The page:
Regardless of what browser market share statistics say, which are mostly compiled by user agent, you simply cannot say that the iPhone dominates the US market.

http://www.theverge.com/2013/2/13/3983598/gartner-...

Also, the data from Chitika is unreliable at best. They don't divulge how they are compiling their data, and once again adblock is on Android is a thing.


RE: just another
By Reclaimer77 on 3/2/2013 6:24:31 PM , Rating: 2
Except the numbers show you're in the minority. Most people trade up after 15 months I believe.


RE: just another
By mcnabney on 3/3/2013 1:26:20 PM , Rating: 2
Actually, no.

That would be an 'average'. Upgrade eligibility for contracts is 20 months. The fanbois upgrade every 12 months and others upgrade every two years to avoid ETFs or paying full retail. The Fanbois are dumb enough to pay $650+ for a device.


RE: just another
By Reclaimer77 on 3/3/2013 1:34:00 PM , Rating: 2
The upgrade fee is $35 on my carriers and you aren't subject to an ETF if you're staying with them, obviously.


RE: just another
By crimson117 on 3/4/2013 12:00:26 PM , Rating: 2
Smart "fanbois" buy an unlocked phone when it comes out for $650, then a year later sell that unlocked phone for $500 on ebay, and spend another $150 to get the newest model.


RE: just another
By TakinYourPoints on 3/4/2013 9:31:50 AM , Rating: 2
That's an average figure skewed by people who buy lower end phones unsubsidized without a contract.

People in two year contracts that subsidize one expensive phone per period (ie - iPhone, Droid DNA, GS3) generally don't spend more than they have to so that they can make annual upgrades. Two year upgrades with high end smartphones are extremely common.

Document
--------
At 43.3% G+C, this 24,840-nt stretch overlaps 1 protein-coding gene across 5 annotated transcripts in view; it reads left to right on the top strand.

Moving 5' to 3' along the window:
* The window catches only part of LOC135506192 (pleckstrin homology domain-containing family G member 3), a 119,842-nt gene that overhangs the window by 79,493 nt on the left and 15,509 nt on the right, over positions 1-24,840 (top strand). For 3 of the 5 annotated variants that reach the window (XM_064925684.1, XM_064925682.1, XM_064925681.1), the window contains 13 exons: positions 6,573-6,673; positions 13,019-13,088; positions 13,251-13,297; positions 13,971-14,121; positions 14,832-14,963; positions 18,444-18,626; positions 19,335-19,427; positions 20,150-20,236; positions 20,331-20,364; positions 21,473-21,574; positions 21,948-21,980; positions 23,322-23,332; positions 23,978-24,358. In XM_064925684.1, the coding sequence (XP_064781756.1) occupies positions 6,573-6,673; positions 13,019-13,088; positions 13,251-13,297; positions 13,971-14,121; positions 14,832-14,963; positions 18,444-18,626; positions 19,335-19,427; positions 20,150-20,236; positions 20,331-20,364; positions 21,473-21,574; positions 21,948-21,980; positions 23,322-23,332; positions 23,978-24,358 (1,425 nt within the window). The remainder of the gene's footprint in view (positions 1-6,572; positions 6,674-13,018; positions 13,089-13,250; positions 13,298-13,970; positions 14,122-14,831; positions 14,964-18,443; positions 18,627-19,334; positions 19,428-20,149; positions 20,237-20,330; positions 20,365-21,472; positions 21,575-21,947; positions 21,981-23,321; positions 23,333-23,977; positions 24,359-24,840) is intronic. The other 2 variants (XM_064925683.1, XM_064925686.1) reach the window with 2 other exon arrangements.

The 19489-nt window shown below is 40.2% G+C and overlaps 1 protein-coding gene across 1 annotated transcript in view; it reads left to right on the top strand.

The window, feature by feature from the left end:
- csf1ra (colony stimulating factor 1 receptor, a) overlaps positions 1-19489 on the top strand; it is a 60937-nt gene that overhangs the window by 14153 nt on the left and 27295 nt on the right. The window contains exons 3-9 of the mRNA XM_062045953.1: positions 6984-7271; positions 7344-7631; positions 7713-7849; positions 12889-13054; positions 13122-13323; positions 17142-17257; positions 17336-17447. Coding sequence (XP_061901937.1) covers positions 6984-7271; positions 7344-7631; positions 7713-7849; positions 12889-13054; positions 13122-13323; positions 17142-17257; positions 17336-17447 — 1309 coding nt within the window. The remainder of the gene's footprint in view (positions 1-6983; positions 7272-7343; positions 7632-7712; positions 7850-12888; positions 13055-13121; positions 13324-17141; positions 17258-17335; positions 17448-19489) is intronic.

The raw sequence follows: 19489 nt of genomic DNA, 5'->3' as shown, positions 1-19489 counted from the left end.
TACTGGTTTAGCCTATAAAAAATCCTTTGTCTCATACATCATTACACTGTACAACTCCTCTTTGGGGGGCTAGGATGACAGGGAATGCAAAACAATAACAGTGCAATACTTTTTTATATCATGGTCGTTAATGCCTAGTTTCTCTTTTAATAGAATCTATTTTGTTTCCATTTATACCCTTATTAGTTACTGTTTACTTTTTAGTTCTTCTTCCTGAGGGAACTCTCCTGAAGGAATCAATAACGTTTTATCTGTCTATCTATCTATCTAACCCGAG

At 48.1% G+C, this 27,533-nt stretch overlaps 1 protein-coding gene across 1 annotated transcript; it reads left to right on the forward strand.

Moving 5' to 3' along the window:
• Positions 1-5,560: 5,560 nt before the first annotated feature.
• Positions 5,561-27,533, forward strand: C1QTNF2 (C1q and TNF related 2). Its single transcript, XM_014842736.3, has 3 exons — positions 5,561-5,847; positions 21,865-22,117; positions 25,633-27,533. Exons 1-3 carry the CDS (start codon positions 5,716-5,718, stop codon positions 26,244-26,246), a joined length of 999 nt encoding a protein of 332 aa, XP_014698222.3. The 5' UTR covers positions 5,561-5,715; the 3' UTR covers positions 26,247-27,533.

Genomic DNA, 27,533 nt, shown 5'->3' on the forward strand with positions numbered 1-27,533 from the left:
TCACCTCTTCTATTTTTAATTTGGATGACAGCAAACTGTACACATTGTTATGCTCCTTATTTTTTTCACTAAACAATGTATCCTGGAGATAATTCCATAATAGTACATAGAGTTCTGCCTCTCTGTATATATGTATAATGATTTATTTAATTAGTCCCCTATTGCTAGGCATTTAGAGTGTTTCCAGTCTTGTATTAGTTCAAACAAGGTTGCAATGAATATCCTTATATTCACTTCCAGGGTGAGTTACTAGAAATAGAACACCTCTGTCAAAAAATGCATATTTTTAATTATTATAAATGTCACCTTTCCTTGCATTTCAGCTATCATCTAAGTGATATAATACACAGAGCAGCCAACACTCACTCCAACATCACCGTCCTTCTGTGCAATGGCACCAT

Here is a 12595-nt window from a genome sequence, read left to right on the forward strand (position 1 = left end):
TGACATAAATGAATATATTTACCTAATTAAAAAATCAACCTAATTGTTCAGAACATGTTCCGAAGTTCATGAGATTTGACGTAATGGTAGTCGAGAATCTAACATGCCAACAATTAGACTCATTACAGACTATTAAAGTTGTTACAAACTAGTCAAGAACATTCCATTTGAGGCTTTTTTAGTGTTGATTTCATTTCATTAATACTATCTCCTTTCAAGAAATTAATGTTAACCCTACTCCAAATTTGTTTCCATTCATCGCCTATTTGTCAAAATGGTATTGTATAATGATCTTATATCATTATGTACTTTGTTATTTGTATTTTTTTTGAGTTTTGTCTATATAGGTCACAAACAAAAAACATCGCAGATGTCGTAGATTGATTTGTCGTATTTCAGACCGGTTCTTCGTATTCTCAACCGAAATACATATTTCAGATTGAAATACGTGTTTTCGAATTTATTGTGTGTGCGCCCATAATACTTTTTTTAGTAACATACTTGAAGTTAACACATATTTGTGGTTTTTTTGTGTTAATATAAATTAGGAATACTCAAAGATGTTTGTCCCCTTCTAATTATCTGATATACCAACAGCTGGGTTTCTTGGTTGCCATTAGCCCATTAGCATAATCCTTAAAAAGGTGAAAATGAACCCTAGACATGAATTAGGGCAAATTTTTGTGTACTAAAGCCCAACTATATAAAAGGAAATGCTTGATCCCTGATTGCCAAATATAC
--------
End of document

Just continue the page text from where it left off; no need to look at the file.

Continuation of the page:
Some people might upgrade more often, but that is a statistically insignificant number compared to the hundreds of millions of people who don't.


RE: just another
By GulWestfale on 3/1/2013 4:11:48 PM , Rating: 2
with android you do have a choice of sizes, cpu spec, and battery sizes. with apple you get none of that. what you did is choose a mid-range phone with outdated features and an outdated OS, but paid a premium price for it.


RE: just another
By TakinYourPoints on 3/1/2013 10:35:49 PM , Rating: 2
With iOS you have one choice but it is hardly low end. The iPhone 5 has among fastest hardware, one of the highest quality screens (HTC also does very well), and excellent battery life (double the wifi and LTE browse time of a GS3). All this combined with stability, OS updates, and the best third party developer support out there.

You have fewer choices with iOS, certainly, but its all in the high end. Android gives you lots more choices in the mid-range and low end, and of course they give you choices with giant phones and phablets.


RE: just another
By cruisin3style on 3/2/2013 4:57:11 PM , Rating: 2
Battery life is very dependant on the time the screen is on with large screened phones. I have the verizon galaxy nexus and the screen is ALWAYS the largest battery user, often using at least 50% of it according to the battery use statistics.

I'm not surprised if the 4" iphone5 has something like double the 4.8" galaxy s3's browsing battery life...the 4.8" screen gives the gs3 44% larger screen area


RE: just another
By markt902 on 3/2/2013 6:47:34 PM , Rating: 2
The AMOLED panels in the GS3, and Galaxy Nexus consume a lot of power, especially when you need to view anything that's white. LCD panels are a lot more energy efficient, but the viewing angles and black levels, compared to AMOLED, are very poor. I have a Galaxy Nexus, US SGS3, HTC One X, iPhone 4s, and a Nexus 4 in my possession right now. When I'm using inverted applications on my GS3, or Galaxy Nexus, the screen time is a lot better. I can achieve about 4 hours of screen time with my GS3, while on WiFi, and about 6.5 hours of screen time on my Nexus 4 (WiFi only.)

Regardless of what "objective" display reviews say, I still prefer AMOLED panels. You simply cannot beat the viewing angles, and black levels. The black levels on my Nexus 4 are among the best on any LCD, but the viewing angles just aren't up to par. I'm using Franco kernel on my Nexus 4 with calibrated gamma settings, and the display is extremely sharp, and accurate, but the viewing angles, and black levels are just disappointing. The same applies with the iPhone 5. I'd really like to see an objective analysis between the iPhone 5, and a calibrated Nexus 4 display. There is a guy on XDA who says his personally calibrated Nexus 4 is the most color accurate display in a smart phone. I'm using his gamma settings, and can agree that the colors are amazing.